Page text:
Detroit, the Motor City, became the Strike City on Thursday as thousands of workers from different industries marched and rallied downtown to demand better pay, benefits and working conditions. The workers, who came from casinos, health insurers and auto plants, were joined by labor leaders, elected officials and supporters of their cause.
The march and rally, organized by a coalition of labor unions, was dubbed as the Detroit’s March for Workers’ Rights and Economic Justice. It was one of the largest demonstrations of worker solidarity in the city’s history.
The workers are facing various challenges in their respective sectors, such as low wages, rising health care costs, lack of retirement security, unfair labor practices and technological changes that threaten their jobs. They are also frustrated by the growing gap between the profits of their employers and the compensation of their employees.
Casino workers walk off the job for the first time
One of the most visible groups of strikers were the casino workers, who walked off the job for the first time in Detroit history on Tuesday. About 3,700 workers from MGM Grand, MotorCity Casino Hotel and Hollywood Casino at Greektown are on strike after failing to reach new contracts with their employers.
The casino workers, who include dealers, cleaners, food and beverage staff, valets, engineers and others, are represented by the Detroit Casino Council, a coalition of five unions. They are demanding wages that keep up with inflation, retirement security, technology protections and other gains.
Destiny Jackson, a 20-year-old kitchen worker at MGM Grand Detroit, said she joined the strike because she felt overworked and underpaid. She said she makes about $16.50 an hour and struggles to make ends meet.
“It’s hard,” she said. “You’ve really got to watch what you’re doing with each check.”
The casino officials have said they are bargaining in good faith to reach fair contracts and that they have offered significant pay increases and benefits to the workers. They have also said that the casino operations will continue despite the strike.
Health insurer workers fight for affordable health care
Another group of strikers were the health insurer workers from Blue Cross Blue Shield Michigan (BCBSM), who went on strike on Monday after rejecting a tentative agreement with their employer. About 1,500 workers from BCBSM are on strike across the state, including about 800 in Detroit.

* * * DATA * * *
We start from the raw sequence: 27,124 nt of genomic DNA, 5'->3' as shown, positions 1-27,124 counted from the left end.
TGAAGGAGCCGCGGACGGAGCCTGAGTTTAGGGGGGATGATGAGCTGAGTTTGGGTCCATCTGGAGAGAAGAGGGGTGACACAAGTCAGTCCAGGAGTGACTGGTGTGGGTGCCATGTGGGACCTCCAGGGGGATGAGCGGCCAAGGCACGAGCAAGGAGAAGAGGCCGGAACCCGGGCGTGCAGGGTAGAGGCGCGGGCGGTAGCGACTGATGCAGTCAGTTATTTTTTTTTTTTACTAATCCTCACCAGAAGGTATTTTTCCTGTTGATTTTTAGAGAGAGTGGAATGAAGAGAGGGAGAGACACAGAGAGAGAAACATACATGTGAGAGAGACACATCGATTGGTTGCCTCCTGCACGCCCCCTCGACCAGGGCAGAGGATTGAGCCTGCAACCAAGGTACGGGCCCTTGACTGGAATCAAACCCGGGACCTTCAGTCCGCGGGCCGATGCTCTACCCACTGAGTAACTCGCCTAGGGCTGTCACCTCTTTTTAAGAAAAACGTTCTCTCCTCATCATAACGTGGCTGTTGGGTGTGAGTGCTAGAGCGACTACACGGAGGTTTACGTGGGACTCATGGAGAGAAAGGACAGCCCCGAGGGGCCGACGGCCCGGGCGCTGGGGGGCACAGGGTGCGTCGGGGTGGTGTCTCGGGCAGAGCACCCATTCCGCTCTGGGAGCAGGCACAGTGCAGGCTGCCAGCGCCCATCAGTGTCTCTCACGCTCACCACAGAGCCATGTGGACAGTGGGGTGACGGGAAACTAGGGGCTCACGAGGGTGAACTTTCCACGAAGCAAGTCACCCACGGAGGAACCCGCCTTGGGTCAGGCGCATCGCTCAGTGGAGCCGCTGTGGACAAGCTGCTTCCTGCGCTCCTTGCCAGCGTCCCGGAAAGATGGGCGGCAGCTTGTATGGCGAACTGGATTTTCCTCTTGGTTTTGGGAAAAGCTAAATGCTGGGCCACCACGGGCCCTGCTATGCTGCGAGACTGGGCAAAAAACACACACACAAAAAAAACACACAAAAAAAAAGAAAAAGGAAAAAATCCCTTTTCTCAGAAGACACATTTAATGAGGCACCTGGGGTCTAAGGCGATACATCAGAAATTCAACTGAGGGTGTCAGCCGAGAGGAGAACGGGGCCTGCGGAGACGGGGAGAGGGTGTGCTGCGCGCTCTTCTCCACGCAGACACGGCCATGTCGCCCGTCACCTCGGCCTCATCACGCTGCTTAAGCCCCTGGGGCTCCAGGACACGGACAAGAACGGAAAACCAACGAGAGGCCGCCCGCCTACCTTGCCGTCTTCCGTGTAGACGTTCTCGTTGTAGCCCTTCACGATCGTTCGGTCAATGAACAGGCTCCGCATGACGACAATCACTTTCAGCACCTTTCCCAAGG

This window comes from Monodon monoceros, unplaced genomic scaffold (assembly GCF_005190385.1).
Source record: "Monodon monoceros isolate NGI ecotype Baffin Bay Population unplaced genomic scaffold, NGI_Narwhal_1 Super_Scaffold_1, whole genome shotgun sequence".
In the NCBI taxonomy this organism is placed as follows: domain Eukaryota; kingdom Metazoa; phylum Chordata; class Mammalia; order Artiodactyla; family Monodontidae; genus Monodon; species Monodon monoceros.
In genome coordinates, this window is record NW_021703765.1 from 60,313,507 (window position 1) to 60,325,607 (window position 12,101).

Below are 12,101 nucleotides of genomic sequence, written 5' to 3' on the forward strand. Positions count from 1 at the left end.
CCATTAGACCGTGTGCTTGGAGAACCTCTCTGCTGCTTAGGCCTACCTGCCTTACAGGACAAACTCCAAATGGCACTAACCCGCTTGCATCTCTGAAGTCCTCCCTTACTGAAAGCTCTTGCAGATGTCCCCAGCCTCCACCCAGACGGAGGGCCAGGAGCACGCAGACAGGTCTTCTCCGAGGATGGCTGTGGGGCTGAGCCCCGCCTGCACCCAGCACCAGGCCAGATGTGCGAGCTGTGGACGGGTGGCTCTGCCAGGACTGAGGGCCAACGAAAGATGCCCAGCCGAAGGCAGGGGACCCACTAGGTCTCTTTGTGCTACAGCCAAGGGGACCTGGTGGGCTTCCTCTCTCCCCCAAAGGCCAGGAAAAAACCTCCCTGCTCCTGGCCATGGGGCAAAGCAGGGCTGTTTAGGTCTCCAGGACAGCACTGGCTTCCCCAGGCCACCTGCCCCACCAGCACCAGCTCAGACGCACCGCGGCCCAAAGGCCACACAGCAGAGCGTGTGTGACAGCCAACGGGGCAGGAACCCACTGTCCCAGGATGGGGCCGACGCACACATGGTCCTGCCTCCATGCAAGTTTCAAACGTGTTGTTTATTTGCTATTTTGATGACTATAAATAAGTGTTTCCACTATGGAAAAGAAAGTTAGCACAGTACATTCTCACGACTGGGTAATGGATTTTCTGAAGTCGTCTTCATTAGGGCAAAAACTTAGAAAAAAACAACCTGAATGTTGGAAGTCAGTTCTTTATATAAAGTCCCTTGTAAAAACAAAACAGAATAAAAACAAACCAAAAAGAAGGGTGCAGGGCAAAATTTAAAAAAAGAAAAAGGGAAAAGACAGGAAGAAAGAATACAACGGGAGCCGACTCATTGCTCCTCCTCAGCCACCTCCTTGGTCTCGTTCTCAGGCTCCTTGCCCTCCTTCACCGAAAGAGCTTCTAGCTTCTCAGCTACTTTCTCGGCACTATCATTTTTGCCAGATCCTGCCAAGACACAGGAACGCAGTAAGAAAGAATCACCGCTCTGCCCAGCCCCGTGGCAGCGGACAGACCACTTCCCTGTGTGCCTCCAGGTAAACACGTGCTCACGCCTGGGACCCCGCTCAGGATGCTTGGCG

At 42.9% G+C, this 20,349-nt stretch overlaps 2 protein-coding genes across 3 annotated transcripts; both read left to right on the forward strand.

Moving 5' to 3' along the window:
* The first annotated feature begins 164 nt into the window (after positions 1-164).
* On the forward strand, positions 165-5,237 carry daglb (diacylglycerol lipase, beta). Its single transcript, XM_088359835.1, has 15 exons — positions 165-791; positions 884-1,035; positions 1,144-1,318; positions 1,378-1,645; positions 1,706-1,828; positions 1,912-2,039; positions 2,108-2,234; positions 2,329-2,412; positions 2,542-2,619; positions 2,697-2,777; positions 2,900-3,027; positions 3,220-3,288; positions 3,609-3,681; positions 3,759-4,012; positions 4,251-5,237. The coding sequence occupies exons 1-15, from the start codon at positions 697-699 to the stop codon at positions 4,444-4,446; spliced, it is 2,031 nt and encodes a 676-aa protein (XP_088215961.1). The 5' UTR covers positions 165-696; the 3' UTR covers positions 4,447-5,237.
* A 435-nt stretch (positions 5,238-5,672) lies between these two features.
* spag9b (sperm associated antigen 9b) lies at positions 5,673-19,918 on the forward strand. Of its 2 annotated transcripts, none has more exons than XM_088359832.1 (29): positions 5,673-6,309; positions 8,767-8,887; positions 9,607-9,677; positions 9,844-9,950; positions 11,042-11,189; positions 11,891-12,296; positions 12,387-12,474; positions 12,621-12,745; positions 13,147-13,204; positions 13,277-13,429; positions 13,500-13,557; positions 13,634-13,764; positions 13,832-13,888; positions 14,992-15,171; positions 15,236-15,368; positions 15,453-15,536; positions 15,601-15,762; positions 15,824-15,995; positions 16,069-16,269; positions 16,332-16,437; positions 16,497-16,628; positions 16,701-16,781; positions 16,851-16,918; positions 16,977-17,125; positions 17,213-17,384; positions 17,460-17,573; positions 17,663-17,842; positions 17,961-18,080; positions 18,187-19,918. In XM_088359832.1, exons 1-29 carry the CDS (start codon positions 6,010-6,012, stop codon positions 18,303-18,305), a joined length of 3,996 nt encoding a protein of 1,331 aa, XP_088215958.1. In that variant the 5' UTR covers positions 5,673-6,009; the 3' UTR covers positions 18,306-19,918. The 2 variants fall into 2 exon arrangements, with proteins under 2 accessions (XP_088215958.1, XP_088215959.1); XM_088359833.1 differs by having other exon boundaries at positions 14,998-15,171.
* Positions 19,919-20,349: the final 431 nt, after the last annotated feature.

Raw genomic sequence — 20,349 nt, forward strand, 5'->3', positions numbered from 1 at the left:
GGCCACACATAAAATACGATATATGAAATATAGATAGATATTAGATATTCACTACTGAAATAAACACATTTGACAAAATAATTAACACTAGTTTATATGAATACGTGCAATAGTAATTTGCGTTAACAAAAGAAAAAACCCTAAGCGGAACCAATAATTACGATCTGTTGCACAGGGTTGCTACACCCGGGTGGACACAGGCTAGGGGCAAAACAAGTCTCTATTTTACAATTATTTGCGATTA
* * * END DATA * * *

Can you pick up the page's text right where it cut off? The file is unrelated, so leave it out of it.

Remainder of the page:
The health insurer workers, who are members of Teamsters Local 2375, are fighting for affordable health care for themselves and their families. They are also seeking wage increases, job security and respect from management.
Lisa Smith, a 45-year-old customer service representative at BCBSM in Detroit, said she joined the strike because she could not afford the health insurance plan offered by her employer. She said she pays about $400 a month for her coverage and has a $6,000 deductible.
“I work for a health insurance company and I can’t afford health insurance,” she said. “That’s ridiculous.”
The BCBSM officials have said they are disappointed by the strike and that they have offered a competitive compensation package to the workers. They have also said that they are committed to reaching a resolution and that they will continue to serve their customers during the strike.
Auto workers demand fair share of profits
A third group of strikers were the auto workers from General Motors (GM), Ford and Stellantis (formerly Fiat Chrysler), who went on strike on Wednesday after their contracts expired. About 150,000 workers from the three automakers are on strike nationwide, including about 40,000 in Detroit.
The auto workers, who are members of United Auto Workers (UAW), are demanding a fair share of the record profits that the automakers have made in recent years. They are also seeking higher wages, better health care benefits, more job security and investment in electric vehicles.
Mike Booth, a 50-year-old assembly worker at GM’s Detroit-Hamtramck plant and vice president of UAW Local 22, said he joined the strike because he wanted to protect his future and his family’s future. He said he has worked for GM for 30 years and has seen many ups and downs in the industry.
“We’ve given up a lot over the years,” he said. “We’ve taken concessions, we’ve taken pay cuts, we’ve taken benefit cuts. Now it’s time for us to get some of that back.”
The automaker officials have said they are disappointed by the strike and that they have offered generous proposals to the workers. They have also said that they are working hard to reach new agreements and that they will minimize the impact of the strike on their production and customers.
Workers receive support from labor leaders and elected officials
The striking workers received support from labor leaders and elected officials who spoke at the rally in Hart Plaza. They praised the workers for their courage and solidarity and urged them to keep fighting for their rights and dignity.
Liz Shuler, the president of AFL-CIO, the largest federation of labor unions in the U.S., said the workers were making history and inspiring others to join the labor movement.
“You are showing the country what it means to stand up and fight back,” she said. “You are showing the country what it means to be union strong.”
Garlin Gilchrist, the lieutenant governor of Michigan, said the state government was standing with the workers and supporting their demands. He said the workers deserved fair pay and benefits, safe working conditions and a voice in their workplaces.
“I want you to know that the whole state of Michigan is here with you,” he said. “We are proud of you, we are grateful for you, and we are with you every step of the way.”
The rally ended with a chant of “One day longer, one day stronger,” as the workers vowed to continue their strike until they win.